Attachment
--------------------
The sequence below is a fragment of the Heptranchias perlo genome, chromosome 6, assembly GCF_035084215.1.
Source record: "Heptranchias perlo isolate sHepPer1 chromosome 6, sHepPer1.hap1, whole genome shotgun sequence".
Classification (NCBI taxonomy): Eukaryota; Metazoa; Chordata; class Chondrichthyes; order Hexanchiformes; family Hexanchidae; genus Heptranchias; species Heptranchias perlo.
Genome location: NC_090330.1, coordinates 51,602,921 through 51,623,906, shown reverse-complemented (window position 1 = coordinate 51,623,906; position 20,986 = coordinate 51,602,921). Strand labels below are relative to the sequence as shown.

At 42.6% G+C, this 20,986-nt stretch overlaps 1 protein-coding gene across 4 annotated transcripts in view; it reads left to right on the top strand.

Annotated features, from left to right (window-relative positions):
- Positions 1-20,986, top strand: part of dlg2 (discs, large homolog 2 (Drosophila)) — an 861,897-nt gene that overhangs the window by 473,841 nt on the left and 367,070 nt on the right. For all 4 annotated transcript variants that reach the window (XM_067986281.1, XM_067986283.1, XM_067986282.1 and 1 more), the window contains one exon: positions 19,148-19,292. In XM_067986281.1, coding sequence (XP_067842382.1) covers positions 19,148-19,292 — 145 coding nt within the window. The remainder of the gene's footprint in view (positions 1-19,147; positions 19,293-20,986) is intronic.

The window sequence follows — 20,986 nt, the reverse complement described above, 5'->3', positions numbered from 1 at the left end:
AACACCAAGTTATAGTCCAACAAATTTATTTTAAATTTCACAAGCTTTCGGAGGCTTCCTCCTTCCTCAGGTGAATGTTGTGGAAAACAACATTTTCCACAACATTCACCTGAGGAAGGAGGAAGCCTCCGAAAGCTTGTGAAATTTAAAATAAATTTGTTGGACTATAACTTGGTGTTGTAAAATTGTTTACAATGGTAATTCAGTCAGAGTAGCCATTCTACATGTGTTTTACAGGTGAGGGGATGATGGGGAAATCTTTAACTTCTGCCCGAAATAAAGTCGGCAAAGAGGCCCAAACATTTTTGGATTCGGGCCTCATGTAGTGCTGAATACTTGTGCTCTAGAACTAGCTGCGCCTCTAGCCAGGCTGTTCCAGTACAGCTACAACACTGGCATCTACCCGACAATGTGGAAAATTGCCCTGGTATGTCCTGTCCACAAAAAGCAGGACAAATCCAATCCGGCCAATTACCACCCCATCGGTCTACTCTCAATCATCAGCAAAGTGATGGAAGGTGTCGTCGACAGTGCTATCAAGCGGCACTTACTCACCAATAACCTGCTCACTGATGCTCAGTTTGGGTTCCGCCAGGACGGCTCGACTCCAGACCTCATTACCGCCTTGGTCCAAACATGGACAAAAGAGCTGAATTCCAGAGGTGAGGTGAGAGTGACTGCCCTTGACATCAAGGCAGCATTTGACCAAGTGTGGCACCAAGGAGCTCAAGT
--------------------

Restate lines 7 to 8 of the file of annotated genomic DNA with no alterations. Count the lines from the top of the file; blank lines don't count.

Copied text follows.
- Positions 1-20,986, top strand: part of dlg2 (discs, large homolog 2 (Drosophila)) — an 861,897-nt gene that overhangs the window by 473,841 nt on the left and 367,070 nt on the right. For all 4 annotated transcript variants that reach the window (XM_067986281.1, XM_067986283.1, XM_067986282.1 and 1 more), the window contains one exon: positions 19,148-19,292. In XM_067986281.1, coding sequence (XP_067842382.1) covers positions 19,148-19,292 — 145 coding nt within the window. The remainder of the gene's footprint in view (positions 1-19,147; positions 19,293-20,986) is intronic.

The window sequence follows — 20,986 nt, the reverse complement described above, 5'->3', positions numbered from 1 at the left end: